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ELISA Test for HIV
Human Immunodeficiency Virus ( HIV ) can be divided into two major types, HIV type 1 (HIV-1) and HIV type 2 (HIV-2). HIV-1 is related to viruses found in chimpanzees and gorillas living in western Africa. HIV-2 is related to viruses found in sooty mangabeys. HIV-1 viruses may be further divided into groups. The HIV-1 group M viruses predominate and are responsible for the AIDS pandemic.
Since HIV was found in 1983, AIDS (Acquired Immunodeficiency Syndrome), a major infectious disease, has become a grave threat to human health. HIV is a type of virus called a retrovirus, which infects humans when it comes in contact with tissues by way of the vagina, anal area, mouth, or eyes, or through a break in the skin. AIDS is one of the five fatal diseases in the world. In some industrial countries, some antiretroviral therapy has been used to lower the spread and distribution to some extent, however, in many developing countries including African, Asian, and South American countries, there has been an increasing number of newly HIV infected crowd.
The stages from initial HIV infection until the final symptom of AIDS are described in three parts here. The primary stage of infection, which occurs weeks after infection of HIV, is often characterized by flu or some ailment. The chronic asymptomatic stage after infection often lasts eight to ten years on average. The final symptomatic stage, in which the immune system of the body has been suppressed and complications have developed, is called the acquired immunodeficiency syndrome (AIDS). The final symptoms are caused by the complications of AIDS, including severe loss of weight, cancers, or dementia (intellectual deterioration).
The time from HIV infection to the development of AIDS varies among different persons. Usually, many HIV sufferers remain completely asymptomatic after as many as 20 years from the time of infection.
The most common symptoms of primary HIV infection are fever, aching muscles and joints, sore throat, and swollen glands (lymph nodes) in the neck.
It is unknown, however, why only some HIV sufferers develop these symptoms. It is also unknown whether or not these symptoms are related in any way to the future stage of AIDS. Regardless, infected people will become asymptomatic after this phase of primary infection. During the first weeks of infection when a patient may have symptoms of primary HIV infection, antibody testing may still be negative (the so-called window period). The early symptoms may not give enough evidence to define HIV infection; in that case, a special virus test of HIV is needed to be performed, such as a viral load test or the use of an assay that identifies HIV p24 antigen, for example, HIV-1 p24 ELISA Pair Set. Identifying and diagnosing individuals with primary infection is important to assure early access into care and to counsel them regarding the risk of transmitting to others. The latter is particularly important since patients with primary HIV infection have very high levels of virus throughout their body and are likely to be highly infectious. Once the patient enters the asymptomatic phase, infected individuals will know whether or not they are infected if a test for HIV antibodies is done.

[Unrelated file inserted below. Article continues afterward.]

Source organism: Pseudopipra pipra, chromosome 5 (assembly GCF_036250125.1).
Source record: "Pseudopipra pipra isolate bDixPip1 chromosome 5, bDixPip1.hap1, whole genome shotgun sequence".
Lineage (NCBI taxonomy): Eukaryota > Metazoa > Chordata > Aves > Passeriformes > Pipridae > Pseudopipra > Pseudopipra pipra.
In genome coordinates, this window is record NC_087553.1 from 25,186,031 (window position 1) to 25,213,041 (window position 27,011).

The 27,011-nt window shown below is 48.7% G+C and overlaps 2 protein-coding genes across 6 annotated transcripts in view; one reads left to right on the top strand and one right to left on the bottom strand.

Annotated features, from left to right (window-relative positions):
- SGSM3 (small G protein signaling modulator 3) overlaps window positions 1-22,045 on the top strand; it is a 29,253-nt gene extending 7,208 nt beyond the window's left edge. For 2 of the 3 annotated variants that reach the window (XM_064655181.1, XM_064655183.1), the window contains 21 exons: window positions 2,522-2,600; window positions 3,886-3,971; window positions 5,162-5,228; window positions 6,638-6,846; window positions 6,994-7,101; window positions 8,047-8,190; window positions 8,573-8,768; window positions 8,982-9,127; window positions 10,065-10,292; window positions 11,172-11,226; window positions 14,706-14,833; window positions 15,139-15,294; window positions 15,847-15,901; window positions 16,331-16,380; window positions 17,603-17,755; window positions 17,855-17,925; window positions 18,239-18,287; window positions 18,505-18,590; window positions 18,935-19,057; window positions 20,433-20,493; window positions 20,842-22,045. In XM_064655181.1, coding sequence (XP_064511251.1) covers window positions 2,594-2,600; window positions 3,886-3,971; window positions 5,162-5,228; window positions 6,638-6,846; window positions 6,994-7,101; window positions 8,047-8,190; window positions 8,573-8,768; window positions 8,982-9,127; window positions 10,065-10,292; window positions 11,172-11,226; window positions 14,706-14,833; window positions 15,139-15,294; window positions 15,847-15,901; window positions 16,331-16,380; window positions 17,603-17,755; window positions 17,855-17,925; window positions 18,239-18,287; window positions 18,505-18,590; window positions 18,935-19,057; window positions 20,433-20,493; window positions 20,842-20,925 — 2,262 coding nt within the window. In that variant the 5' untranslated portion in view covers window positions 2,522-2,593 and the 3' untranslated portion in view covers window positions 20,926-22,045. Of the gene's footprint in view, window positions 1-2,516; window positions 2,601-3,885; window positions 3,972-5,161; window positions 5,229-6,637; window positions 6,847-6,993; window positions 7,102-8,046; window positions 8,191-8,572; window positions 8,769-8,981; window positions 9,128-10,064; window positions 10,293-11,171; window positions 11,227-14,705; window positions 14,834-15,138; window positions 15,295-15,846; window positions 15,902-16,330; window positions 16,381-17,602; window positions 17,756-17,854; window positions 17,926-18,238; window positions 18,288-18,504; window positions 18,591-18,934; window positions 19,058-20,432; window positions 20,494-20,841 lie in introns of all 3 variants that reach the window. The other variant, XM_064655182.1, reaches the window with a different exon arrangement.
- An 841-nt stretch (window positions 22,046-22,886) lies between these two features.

After primary HIV infection, most individuals get into a period of no symptoms. During this stage, with a gradual decline of CD4 cells in the immune system, patients may develop the mild symptoms of HIV such as vaginal or oral candidiasis thrush (a fungal infection), fungal infections of the nails, a white brush-like border on the sides of tongue called hairy leukoplakia, chronic rashes, diarrhea, fatigue, and weight loss. Any of these symptoms indicate an urgent HIV test if not done yet. With a further decline in function of the immune system, patients may tend to suffer more severe complications including many more serious infections, severe weight loss, malignancies, and decline in mental function. From a practical perspective, most physicians regard symptoms of HIV sufferers as asymptomatic, mild symptoms, or severely symptomatic. In addition, many would characterize a patient's level of immunosuppression by the degree and type of symptoms they have as well as the CD4 cell level. The Centers for Disease Control and Prevention have defined the presence of a long list of specific diseases or the presence of less than 200 CD4 cells per mm3 as meeting a somewhat arbitrary definition of AIDS.
The earliest test of HIV is a blood test in 1985. It was available to measure the antibodies to HIV which are the immune response to HIV. The most common method of diagnosis of HIV now is ELISA. If antibodies to HIV are found in ELISA, another technique is usually recommended to confirm the result, typically a test of western blot. However, antibodies to HIV typically develop within several weeks of infection. During this interval, if by the antibody test of ELISA or western blot, the result may show negative (the so called "window period"), while the virus of HIV does exist in a patient’s body. In that case, the diagnosis test can be made by detection of the presence of virus in the blood rather than the antibodies, such as tests for HIV RNA or p24 antigen, or just use a HIV-1 p24 ELISA Pair Set. Recently, a new test has been approved that measures both HIV antibodies and p24 antigen, shrinking the duration of the window period from infection to diagnosis.